History may hold the key to future climate change consequences
As a rule, scientists studying the potential implications of climate change look to the future. So far into the future, in fact, that their messages are at risk of going unheeded - calling on people to fundamentally adjust their lifestyles so as to avert catastrophe several centuries or even millennia down the line represents a hard sell, even when emotional language invoking grandchildren and great-grandchildren is used.
However, one team of US researchers has been looking to the past in order to gain an understanding of the potential consequences of the major rise in the volume of carbon dioxide in the Earth's atmosphere seen since the dawn of the Industrial Revolution. Specifically, the experts at the National Center for Atmospheric Research in Boulder, Colorado, have been asking: When was the last time the Earth's atmosphere contained as much carbon dioxide as it may by the end of this century? And, perhaps more importantly, what lessons can we take from this period.
Working with data compiled from a range of past studies, it was assumed that, should the world's major and emerging economies continue to burn fossil fuels at the rate they are, by the end of the present century, atmospheric levels of CO2 will stand at between 900 and 1,000 parts per million, compared to pre-industrial levels of 280 parts per million. Then, again working on past studies that have shown how analysis of the molecular structures of fossilised organic matter can be used to determine historic CO2 levels, it was ascertained that this level was previously reached some 350 million years ago.
So, what was the climate like on planet Earth back then? According to lead researcher Jeffrey Kiehl, such a high volume of the greenhouse gas pushed the average global temperature up to around 88 degrees Celsius, with this standing in marked contrast to the average temperature of 59 degrees Celsius seen in the centuries leading up to the industrial age. Perhaps more significantly, while the Tropics enjoyed relative mild and unchanged temperatures, the Polar Regions were as much as 20 degrees Celsius hotter than they are today.
Writing up his findings in the journal Science, the NACR scientist argues that the computer models currently being used to predict future changes to the global climate may be significantly underestimating the extent of the potential problem, thereby making immediate action to cut back on carbon emissions more pressing than ever.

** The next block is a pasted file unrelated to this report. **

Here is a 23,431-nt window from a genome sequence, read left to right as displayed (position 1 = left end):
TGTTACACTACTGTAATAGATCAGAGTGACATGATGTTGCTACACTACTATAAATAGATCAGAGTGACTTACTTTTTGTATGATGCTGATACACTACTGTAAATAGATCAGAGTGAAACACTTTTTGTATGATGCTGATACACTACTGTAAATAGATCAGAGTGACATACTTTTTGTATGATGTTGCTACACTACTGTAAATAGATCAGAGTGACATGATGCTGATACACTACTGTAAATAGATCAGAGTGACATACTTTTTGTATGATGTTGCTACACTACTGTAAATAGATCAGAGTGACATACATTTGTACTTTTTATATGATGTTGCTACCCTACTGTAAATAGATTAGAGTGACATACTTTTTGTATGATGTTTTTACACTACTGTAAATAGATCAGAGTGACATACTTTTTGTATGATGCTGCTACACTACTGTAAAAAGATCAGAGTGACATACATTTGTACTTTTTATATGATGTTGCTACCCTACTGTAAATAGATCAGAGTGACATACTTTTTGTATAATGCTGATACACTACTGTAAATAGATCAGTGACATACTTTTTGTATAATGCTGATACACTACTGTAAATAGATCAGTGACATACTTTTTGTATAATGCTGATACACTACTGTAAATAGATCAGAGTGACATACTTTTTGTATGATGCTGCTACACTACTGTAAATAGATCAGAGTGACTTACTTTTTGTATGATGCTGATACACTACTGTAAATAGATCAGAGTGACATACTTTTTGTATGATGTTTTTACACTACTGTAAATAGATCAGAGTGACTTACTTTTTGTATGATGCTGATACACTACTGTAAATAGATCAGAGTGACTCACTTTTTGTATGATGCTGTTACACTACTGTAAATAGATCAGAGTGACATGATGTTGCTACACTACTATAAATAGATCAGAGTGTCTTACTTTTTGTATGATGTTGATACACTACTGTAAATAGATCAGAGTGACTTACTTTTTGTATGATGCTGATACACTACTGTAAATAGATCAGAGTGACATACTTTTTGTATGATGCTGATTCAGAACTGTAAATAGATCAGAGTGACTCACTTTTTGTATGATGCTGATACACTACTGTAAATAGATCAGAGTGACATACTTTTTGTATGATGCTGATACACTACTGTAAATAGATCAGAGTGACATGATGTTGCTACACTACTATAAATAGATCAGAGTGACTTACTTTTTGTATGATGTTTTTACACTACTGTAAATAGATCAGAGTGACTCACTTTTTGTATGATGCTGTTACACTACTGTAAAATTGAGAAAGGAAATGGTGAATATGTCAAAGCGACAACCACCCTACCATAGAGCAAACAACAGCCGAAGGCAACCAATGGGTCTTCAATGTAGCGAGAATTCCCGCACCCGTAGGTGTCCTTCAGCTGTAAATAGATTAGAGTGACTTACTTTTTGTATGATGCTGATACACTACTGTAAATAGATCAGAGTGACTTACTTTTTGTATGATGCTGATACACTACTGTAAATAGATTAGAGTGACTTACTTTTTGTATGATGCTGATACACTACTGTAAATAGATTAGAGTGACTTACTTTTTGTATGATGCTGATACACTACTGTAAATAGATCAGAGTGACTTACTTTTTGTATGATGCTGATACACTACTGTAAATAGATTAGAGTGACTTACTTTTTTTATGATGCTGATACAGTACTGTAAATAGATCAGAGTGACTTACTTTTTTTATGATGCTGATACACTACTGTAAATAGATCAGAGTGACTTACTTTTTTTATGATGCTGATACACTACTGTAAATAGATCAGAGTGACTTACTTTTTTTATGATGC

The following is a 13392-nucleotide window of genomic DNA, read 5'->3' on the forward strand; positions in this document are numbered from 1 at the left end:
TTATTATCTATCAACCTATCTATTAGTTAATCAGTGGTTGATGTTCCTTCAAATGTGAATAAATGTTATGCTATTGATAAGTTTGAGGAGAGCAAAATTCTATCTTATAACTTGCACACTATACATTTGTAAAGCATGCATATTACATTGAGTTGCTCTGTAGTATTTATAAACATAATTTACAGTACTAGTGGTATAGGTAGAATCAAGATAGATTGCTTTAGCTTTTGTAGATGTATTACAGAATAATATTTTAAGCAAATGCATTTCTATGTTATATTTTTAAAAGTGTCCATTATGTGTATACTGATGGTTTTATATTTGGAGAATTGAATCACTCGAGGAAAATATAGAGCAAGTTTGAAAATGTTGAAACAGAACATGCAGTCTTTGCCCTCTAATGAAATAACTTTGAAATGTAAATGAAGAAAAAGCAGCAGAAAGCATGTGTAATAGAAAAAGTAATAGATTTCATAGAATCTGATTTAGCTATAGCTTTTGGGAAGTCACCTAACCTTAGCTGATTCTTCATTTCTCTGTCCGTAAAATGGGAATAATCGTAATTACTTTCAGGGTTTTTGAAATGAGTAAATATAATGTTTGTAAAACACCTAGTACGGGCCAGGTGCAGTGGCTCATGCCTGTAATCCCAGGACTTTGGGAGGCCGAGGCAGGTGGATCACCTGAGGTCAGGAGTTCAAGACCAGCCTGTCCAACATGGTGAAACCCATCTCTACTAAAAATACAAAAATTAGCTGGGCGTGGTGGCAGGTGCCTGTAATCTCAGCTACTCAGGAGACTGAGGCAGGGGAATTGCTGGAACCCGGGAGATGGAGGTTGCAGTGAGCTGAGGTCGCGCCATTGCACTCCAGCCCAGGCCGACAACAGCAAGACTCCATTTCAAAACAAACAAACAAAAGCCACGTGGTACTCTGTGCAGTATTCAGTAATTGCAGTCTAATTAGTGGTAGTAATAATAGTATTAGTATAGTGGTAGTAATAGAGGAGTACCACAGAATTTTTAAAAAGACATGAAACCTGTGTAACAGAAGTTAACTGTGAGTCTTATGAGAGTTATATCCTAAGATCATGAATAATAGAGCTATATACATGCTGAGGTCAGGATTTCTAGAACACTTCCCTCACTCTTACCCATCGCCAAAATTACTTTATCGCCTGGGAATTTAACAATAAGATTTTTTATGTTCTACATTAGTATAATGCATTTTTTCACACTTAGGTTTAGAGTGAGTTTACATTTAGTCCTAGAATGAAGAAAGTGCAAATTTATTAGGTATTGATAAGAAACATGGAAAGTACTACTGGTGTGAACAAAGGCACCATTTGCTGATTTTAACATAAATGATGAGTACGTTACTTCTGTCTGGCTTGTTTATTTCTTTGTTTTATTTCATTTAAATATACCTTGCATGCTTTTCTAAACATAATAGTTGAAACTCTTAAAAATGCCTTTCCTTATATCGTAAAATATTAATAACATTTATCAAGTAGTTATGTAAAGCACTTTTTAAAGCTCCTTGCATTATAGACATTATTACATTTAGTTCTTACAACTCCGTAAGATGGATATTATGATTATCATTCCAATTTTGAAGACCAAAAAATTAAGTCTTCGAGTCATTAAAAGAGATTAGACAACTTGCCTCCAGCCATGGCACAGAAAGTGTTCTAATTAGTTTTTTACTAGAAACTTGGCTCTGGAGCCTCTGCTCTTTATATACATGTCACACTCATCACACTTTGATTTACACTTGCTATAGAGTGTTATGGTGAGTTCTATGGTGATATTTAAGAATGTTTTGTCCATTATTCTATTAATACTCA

"If we don't start seriously working toward a reduction of carbon emissions, we are putting our planet on a trajectory that the human species has never experienced," Kiehl says. "We will have committed human civilization to living in a different world for multiple generations." Indeed, he goes so far as to say that, should emissions increases continue on their current trajectory, "the human species and global ecosystems will be placed in a climate state never before experienced in human history".
Furthermore, summing up he warns that, while it may be possible to work out a rough model by looking to the past, humankind is now entering a period of major uncertainty as carbon dioxide is being released into the atmosphere at an unprecedented rate.
Again, just as with those warnings that invoke a time when Earth's current inhabitants will be long gone, so too is referencing a period in the planet's remote history unlikely to instil a sense of urgency in either governments or individuals. As several commentators have argued in the past, environmentally-focused policies, like those relating to pensions, are burdened by the fact that they are not short-term vote-winners.
But, this stark warning from the US comes in the same week that the country's National Climactic Data Center, in partnership with NASA, reported that 2010 was the joint-warmest year since records began back in 1880. According to the latest statistics, the average worldwide temperature was around 0.62 degrees Celsius above the 20th Century average, placing the year on a par with the high of 2005. While those currently being directly affected by such changes may find little comfort in such sentiments, some campaigners believe that, by demonstrating that climate change is real and is happening now, this could help inject a sense of urgency into policymakers and households in both the developed and the developing worlds.